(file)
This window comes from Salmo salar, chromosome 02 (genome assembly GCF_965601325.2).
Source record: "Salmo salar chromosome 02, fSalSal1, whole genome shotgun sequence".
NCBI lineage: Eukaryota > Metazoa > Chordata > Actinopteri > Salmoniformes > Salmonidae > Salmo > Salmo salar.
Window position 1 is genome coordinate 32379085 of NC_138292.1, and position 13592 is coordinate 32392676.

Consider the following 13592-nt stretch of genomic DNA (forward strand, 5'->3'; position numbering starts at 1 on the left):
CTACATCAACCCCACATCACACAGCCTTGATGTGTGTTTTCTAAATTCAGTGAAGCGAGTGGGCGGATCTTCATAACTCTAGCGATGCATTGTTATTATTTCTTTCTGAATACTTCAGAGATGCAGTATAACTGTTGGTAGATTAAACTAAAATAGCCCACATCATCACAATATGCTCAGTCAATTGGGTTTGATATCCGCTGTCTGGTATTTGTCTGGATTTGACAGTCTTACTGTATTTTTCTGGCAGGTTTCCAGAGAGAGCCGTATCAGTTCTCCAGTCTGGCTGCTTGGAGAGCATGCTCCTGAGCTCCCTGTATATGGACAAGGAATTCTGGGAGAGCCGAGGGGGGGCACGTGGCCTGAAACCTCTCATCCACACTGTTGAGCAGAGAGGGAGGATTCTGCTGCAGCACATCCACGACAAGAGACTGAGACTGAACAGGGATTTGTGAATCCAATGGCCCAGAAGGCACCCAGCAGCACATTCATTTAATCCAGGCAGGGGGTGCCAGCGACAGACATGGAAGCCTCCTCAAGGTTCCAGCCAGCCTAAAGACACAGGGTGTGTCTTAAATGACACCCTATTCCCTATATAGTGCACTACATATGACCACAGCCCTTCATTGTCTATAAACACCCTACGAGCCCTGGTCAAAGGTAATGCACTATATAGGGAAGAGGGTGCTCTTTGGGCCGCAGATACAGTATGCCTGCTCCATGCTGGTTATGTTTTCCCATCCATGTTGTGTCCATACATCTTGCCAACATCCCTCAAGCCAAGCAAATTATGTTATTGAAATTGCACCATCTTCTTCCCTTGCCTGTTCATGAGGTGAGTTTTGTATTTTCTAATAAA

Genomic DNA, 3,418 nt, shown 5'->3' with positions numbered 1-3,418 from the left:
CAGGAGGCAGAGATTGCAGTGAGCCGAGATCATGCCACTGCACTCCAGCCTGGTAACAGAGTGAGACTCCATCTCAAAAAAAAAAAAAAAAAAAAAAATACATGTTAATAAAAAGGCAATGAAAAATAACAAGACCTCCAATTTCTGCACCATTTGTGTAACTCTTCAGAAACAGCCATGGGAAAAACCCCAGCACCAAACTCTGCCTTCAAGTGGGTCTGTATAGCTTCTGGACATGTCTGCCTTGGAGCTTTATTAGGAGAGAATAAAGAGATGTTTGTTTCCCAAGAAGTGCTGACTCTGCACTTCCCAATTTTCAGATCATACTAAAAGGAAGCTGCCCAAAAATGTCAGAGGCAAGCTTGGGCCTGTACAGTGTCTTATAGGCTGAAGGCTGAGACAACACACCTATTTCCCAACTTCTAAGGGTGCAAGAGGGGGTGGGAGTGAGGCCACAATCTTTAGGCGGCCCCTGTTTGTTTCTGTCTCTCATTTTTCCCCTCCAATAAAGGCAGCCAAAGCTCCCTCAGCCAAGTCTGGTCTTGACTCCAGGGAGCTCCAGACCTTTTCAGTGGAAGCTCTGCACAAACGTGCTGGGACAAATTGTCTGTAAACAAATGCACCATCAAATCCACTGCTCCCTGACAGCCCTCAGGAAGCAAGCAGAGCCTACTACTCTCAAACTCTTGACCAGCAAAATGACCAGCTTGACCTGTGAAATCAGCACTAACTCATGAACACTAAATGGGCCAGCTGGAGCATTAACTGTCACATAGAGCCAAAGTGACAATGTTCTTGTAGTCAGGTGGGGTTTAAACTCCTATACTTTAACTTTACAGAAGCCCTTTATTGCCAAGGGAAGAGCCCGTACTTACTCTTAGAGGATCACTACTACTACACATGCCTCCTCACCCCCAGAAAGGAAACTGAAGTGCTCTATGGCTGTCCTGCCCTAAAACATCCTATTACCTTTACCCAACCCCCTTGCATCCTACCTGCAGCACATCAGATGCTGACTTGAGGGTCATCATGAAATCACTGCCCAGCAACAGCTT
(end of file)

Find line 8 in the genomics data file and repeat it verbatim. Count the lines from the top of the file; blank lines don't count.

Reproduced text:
CAGGAGGCAGAGATTGCAGTGAGCCGAGATCATGCCACTGCACTCCAGCCTGGTAACAGAGTGAGACTCCATCTCAAAAAAAAAAAAAAAAAAAAAAATACATGTTAATAAAAAGGCAATGAAAAATAACAAGACCTCCAATTTCTGCACCATTTGTGTAACTCTTCAGAAACAGCCATGGGAAAAACCCCAGCACCAAACTCTGCCTTCAAGTGGGTCTGTATAGCTTCTGGACATGTCTGCCTTGGAGCTTTATTAGGAGAGAATAAAGAGATGTTTGTTTCCCAAGAAGTGCTGACTCTGCACTTCCCAATTTTCAGATCATACTAAAAGGAAGCTGCCCAAAAATGTCAGAGGCAAGCTTGGGCCTGTACAGTGTCTTATAGGCTGAAGGCTGAGACAACACACCTATTTCCCAACTTCTAAGGGTGCAAGAGGGGGTGGGAGTGAGGCCACAATCTTTAGGCGGCCCCTGTTTGTTTCTGTCTCTCATTTTTCCCCTCCAATAAAGGCAGCCAAAGCTCCCTCAGCCAAGTCTGGTCTTGACTCCAGGGAGCTCCAGACCTTTTCAGTGGAAGCTCTGCACAAACGTGCTGGGACAAATTGTCTGTAAACAAATGCACCATCAAATCCACTGCTCCCTGACAGCCCTCAGGAAGCAAGCAGAGCCTACTACTCTCAAACTCTTGACCAGCAAAATGACCAGCTTGACCTGTGAAATCAGCACTAACTCATGAACACTAAATGGGCCAGCTGGAGCATTAACTGTCACATAGAGCCAAAGTGACAATGTTCTTGTAGTCAGGTGGGGTTTAAACTCCTATACTTTAACTTTACAGAAGCCCTTTATTGCCAAGGGAAGAGCCCGTACTTACTCTTAGAGGATCACTACTACTACACATGCCTCCTCACCCCCAGAAAGGAAACTGAAGTGCTCTATGGCTGTCCTGCCCTAAAACATCCTATTACCTTTACCCAACCCCCTTGCATCCTACCTGCAGCACATCAGATGCTGACTTGAGGGTCATCATGAAATCACTGCCCAGCAACAGCTT